These are natural positions, sometimes called “passive stances” that you might find yourselves in on a daily basis. Miyamoto Musashi said, “Make your fighting stance your everyday stance and make your everyday stance your fighting stance.” We highly recommend you follow this simple principle and to become cognizant of the stances you currently assume habitually. It is impractical to assume a fighting stance all day every day—what a ridiculous thought. The answer to readiness is the index position, which becomes your everyday stance. When assuming an index position, the feet should be placed in a configuration that provides you with a balanced platform. Once the balanced platform is in place, focus should shift to hand and arm positioning. You should position your hands for the most effective preemptive strike. A great concept to remember is Closest Weapon, Closest Target, which is a fighting strategy developed by Tony Blauer. Blauer’s concept, coupled with index positions, is a very effective strategy for situational readiness. An excellent example is the Ed Sullivan index position. It is a very natural set-up for the Ax-Hand strike. The Ax-Hand strike, as you probably know, is a penetrating hand strike that can truly devastate an unexpected opponent. It should be noted, that the more persistent the aggressor is, the more quickly you should move to the “Fence” position. This position allows for a natural barrier between you and your opponent. It also places your hands in position to strike very effectively, if needed.
Distraction Techniques are designed to disrupt the assailant’s mental process and draw focus away from their primary assault, thereby allowing the victim the ability to apply a release and or escape. Bruce Siddle, of PPCT Management Systems, LLC, defines the distraction technique as “the use of control techniques that weaken motor action by changing the thought process”. Most distraction techniques work for about 3 seconds, which is a very short amount of time. Either immediate follow-up or escape is highly recommended. Distraction techniques are often used in situations where another person grabs you or your clothing. They are a simple, yet effective.
As I suggested, if you believe that the situation is so black and white as to feel certainty that violence is unavoidable, you stand a much better chance of surviving by delivering the first blow and gaining the immediate upper hand. By gaining the upper hand you are more likely to WIN in this confrontation! I am all about winning. It is critical to understand that three elements should be in place for you to utilize any type of force. Those three elements are ability, opportunity and jeopardy. As I say, once the “stars are aligned”, hit them and keep hitting them until they are no longer a threat to you or your loved ones. Preemptive striking is an important element that must be considered in regards to your Self Offense arsenal. Ensure that you are training and practicing these strikes often. Remember this great quote: “Martial arts are something you do with someone; combatives you do to someone.” – Kelly McCann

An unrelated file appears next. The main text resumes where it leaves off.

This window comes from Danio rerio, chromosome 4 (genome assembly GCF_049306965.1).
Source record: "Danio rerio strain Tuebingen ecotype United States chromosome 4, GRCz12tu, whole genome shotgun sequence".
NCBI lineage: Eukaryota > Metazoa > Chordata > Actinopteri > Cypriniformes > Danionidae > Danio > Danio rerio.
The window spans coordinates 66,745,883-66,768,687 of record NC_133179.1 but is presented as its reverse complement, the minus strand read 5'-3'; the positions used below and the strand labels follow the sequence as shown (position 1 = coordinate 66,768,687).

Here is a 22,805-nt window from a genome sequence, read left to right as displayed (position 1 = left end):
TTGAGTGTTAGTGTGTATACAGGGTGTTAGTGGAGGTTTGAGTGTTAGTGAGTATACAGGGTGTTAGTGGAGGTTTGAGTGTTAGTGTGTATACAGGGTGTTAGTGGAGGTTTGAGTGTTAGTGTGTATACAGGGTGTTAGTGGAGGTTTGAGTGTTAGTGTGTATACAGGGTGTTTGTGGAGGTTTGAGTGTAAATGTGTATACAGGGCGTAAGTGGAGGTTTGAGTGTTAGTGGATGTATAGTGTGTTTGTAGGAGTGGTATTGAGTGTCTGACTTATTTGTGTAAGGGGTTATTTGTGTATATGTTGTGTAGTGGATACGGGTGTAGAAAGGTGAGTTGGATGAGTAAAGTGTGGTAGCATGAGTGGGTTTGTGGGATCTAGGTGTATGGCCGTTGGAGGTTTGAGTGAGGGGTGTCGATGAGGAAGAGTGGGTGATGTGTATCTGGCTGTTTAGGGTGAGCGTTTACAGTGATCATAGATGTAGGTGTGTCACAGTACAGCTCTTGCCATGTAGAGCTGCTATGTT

YOU ARE YOUR OWN WORST, OR “BEST”, EVIDENCE
By Burton J. “Jimi” Brown, JD, PhD
You’ve heard it all before. “You have the right to remain silent. Anything you say can and will be used against you in a court of law.” Skipping the rest of Miranda’s famous warnings, these two sentences speak volumes. You have a positive right NOT to speak but if you do, there could be a heavy down side. I call this downside, “shovel potential”, because if you choose to speak you might very well dig yourself a hole you can’t easily climb out of. Remember, you ARE the best evidence against yourself if you say the wrong things. However, you can also be the best evidence FOR yourself. Between these two rather stark choices I recommend the latter.
Before diving any deeper into this subject let’s define what we mean by evidence. Legally it is anything asserted (meaning submitted to the court) to prove a material issue or fact in a case. By proof we mean that the item of evidence asserted will tend to make something either more or less likely than it would be without it. This could be a photograph, a security tape, a blood analysis, a witness statement, a police report, or your own words. Keep in mind that this is a double edged sword and works both ways. The item of evidence asserted might just as likely tend to show your innocence or your guilt. Once your case arrives at trial there are other issues that will need to be resolved. Among those are relevance of the evidence, the reliability of the evidence, and the possible grounds for excluding the evidence. If you are ever in this situation discuss these to YOUR satisfaction with your lawyer. I will cover these issues in later articles and I am develpoing a curiculuum module for addition to the Combad Hard Education system. You do NOT need to be an expert but you should at least be familiar with these concepts and how they might play out for (or against) you. Hopefully, you wont ever be in this position.
If you are involved in a personal defense shooting you are already standing in the midst of a veritable sea of evidence before 911 has even been dialed. The assailant’s physical body, his clothing, his blood, his position, his weapon and so on are all evidence and will be treated as such. This also pertains to your own body, clothing, weapon, spent shell casings, and etc. We haven’t even gotten to other witnesses if present, closed circuit camera records, cell phone images ready for Youtube, phone tapes to law enforcement agencies and on it goes. Keep in mind all of this EVIDENCE is just lying there awainting collection and interpretation and you haven’t spoken a single word to anyone. Oh, but there’s more. What if the assailant is alive? If he is, he is not likely to be singing epic songs about your many virtues. Being the guy on the scene with the bullet hole he may get the first chance to speak and therefore influence any and all listeners including medical and law enforcement first responders. Remember, the bleeding guy will automatically draw at least some early attention even if he’s a scum bag.
I know what you’re thinking, “Wait, but it was a clean shoot! This guy attacked me with a knife. I was scared to death! I thought I was about to die!” Ok, but the clarity in your own mind may not be equally reflected in your shooting scene. If it is, you may very well be in good shape. But if it doesn’t, not so much. So do not assume anything. But most of all do not think you are so clever as to safely run off at the mouth without encountering the aforementioned “shovel potential.”